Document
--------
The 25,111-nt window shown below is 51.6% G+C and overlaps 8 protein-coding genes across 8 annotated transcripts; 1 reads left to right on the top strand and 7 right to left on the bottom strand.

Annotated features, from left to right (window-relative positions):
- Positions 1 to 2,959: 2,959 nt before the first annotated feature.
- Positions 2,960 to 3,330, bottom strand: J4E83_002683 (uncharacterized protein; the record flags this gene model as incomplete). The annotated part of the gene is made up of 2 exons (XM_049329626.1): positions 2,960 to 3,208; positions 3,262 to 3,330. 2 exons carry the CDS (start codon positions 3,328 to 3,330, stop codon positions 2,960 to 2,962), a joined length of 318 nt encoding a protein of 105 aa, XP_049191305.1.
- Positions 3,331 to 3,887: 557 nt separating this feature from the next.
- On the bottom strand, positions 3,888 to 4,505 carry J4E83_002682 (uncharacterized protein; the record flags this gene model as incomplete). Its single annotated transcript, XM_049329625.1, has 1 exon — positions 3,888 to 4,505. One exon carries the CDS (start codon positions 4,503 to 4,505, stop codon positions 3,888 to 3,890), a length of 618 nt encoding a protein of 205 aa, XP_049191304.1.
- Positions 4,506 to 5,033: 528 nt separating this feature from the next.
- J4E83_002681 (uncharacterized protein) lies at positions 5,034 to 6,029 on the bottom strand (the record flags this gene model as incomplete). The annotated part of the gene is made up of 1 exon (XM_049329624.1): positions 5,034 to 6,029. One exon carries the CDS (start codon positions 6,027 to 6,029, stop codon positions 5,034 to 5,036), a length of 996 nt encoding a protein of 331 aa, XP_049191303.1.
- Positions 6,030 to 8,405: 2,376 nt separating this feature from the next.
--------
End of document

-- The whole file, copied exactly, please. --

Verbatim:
The 25,111-nt window shown below is 51.6% G+C and overlaps 8 protein-coding genes across 8 annotated transcripts; 1 reads left to right on the top strand and 7 right to left on the bottom strand.

Annotated features, from left to right (window-relative positions):
- Positions 1 to 2,959: 2,959 nt before the first annotated feature.
- Positions 2,960 to 3,330, bottom strand: J4E83_002683 (uncharacterized protein; the record flags this gene model as incomplete). The annotated part of the gene is made up of 2 exons (XM_049329626.1): positions 2,960 to 3,208; positions 3,262 to 3,330. 2 exons carry the CDS (start codon positions 3,328 to 3,330, stop codon positions 2,960 to 2,962), a joined length of 318 nt encoding a protein of 105 aa, XP_049191305.1.
- Positions 3,331 to 3,887: 557 nt separating this feature from the next.
- On the bottom strand, positions 3,888 to 4,505 carry J4E83_002682 (uncharacterized protein; the record flags this gene model as incomplete). Its single annotated transcript, XM_049329625.1, has 1 exon — positions 3,888 to 4,505. One exon carries the CDS (start codon positions 4,503 to 4,505, stop codon positions 3,888 to 3,890), a length of 618 nt encoding a protein of 205 aa, XP_049191304.1.
- Positions 4,506 to 5,033: 528 nt separating this feature from the next.
- J4E83_002681 (uncharacterized protein) lies at positions 5,034 to 6,029 on the bottom strand (the record flags this gene model as incomplete). The annotated part of the gene is made up of 1 exon (XM_049329624.1): positions 5,034 to 6,029. One exon carries the CDS (start codon positions 6,027 to 6,029, stop codon positions 5,034 to 5,036), a length of 996 nt encoding a protein of 331 aa, XP_049191303.1.
- Positions 6,030 to 8,405: 2,376 nt separating this feature from the next.